DamageDone The Damage Done – Twelve Years of Hell in a Bangkok Prison – is a written by Warren Fellows, a former heroin smuggler that was caught smuggling heroin from Thailand to Australia.  After a long trial he was sentenced to life imprisonment and he was to remain in a Thai prison for the next twelve years.  Fellows accepts that he was guilty for the crimes he was sentenced for but the punishment seems way too harsh.  Fighting cockroaches, sewer rats, the other inmates and the sadistic guards seems as inhuman as it gets.  A grave warning for anyone wanting to break the Thai laws.

Obviously Fellows is not a seasoned writer, I think this is his first and only book, but the story is really interesting and it is difficult to to put it down once you have started and therefore it is easy to look past the faults in the storytelling and language use.

The story has its disgusting parts so keep the light on and be happy that you are where you are and remember all those that might not have it as good as you – be that self inflicted or not.

I would recommend this book to anyone interested in Thailand, planning to visit Thailand or has been in Thailand.  Especially I would recommend the book to anyone thinking about smuggling drugs in or out of Thailand.

Crossing the Thai-Cambodian border

3 02 2010

After all the stories we had read about the scams people get them selves involved in our border crossing into Cambodia and the ride to Siem Reap was quite unimpressive.  We just walked through, negotiated on a price for the taxi to Siem Reap and off we went.  Maybe it went so well because we were well prepared and knew what to do.  For those that want to make the same trip I’ll start from the beginning in Bangkok.  Other might want to skip this section.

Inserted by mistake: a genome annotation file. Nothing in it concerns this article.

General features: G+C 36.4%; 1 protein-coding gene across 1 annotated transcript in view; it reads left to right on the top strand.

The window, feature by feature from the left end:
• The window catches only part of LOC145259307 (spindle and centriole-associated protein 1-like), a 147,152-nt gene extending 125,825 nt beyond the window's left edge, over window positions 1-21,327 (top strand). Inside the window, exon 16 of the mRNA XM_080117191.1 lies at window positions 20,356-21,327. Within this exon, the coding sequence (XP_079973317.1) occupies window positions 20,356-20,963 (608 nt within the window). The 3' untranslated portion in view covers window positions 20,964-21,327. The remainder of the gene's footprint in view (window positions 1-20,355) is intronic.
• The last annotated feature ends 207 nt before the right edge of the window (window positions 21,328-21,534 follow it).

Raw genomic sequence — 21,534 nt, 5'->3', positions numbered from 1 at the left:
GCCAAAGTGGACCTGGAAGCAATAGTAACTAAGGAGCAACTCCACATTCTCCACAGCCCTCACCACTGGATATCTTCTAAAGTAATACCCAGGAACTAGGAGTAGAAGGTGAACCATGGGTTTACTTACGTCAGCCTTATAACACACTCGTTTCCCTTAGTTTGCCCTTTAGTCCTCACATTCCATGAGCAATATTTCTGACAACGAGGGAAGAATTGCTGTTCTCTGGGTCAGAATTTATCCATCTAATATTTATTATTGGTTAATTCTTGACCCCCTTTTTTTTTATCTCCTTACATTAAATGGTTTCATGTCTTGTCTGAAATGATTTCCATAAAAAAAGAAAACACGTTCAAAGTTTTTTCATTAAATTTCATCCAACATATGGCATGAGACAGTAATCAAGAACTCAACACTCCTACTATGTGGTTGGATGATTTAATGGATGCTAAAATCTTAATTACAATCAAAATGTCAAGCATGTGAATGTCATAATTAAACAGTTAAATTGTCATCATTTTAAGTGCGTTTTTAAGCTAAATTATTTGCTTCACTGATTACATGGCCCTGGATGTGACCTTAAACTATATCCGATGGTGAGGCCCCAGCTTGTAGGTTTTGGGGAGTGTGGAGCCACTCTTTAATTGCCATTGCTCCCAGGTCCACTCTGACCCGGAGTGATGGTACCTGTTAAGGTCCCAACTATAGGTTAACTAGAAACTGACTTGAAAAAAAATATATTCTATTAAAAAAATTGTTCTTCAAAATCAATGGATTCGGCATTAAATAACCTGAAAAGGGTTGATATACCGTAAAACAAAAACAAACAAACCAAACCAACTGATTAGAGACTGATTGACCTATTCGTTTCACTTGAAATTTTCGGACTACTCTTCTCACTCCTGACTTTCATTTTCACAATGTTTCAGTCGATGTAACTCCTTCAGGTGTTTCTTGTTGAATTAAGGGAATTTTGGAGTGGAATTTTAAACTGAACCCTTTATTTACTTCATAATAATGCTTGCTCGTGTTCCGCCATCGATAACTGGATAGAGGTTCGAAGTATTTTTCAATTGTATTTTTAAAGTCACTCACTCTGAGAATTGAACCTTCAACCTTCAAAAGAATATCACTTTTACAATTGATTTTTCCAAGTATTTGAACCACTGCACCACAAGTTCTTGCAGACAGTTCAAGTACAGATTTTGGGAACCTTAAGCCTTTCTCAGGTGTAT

The scams that we had read about before hand were:

  • Visa scam – offering to speed up take care of the visa application for you at ridicules prices
  • Consulate scam – same as above
  • Visa border control scam – border police asking for bribes or they will not process your application anytime soon
  • Money changing scam – say that you need to change into Cambodian Real and giving you horrible rates
  • Guesthouse commission scam – taxis delivering you to a guesthouse for a commission.  The owners getting angry if you don’t stay

Before we came to Bangkok we had already applied for a visa to Cambodia online.  It did cost $25 instead of the regular $20 but the process was smooth and would save us some hassle later on.  Since we had to wait for our visa into Vietnam until 15:00 we decided to take the 16:30 bus from Bangkok to the Thai border town Aranyaprathet since the hotel would be a lot less there than in Bangkok (300 Baht instead of 800 Baht).  We got the skytrain from the Vietnamese embassy to Mohchit station (40 Baht), moto taxi from the sky train station to the close by northern bus station (40 Baht) and a ticket to to Aranyaprathet first class (207 Baht) at booth 30 inside the station.  The bus ride to Aranyaprathet was about four hours and we arrived about 20:30 at the Aranyaprathet bus station.  We took a tuktuk to a hotel we had selected (80 Baht) but that was full so the tuktuk driver suggested The Market Hotel and we agreed.  The Market Hotel was very nice, clean and quite cozy.

We had arranged for our tuktuk driver to pick us up at 08:00 in the morning and take us to the border.  The lady that drove us the night before picked us up but after a 5 minute drive she jumped off and a colleague jumped on.  We weren’t too happy since we kind of trusted the lady but what the heck, I guess there was nothing we could do…  After about 5 minutes of driving the drive wanted to turn left when the sign for the border said straight.  I suspected that he wanted to try the consulate scam where they try to sell you a Cambodian visa for up to twice the price.  I told him I already had a visa and we wanted to go straight to the border.  He complied and drove us as far as he could go and we had to walk the rest.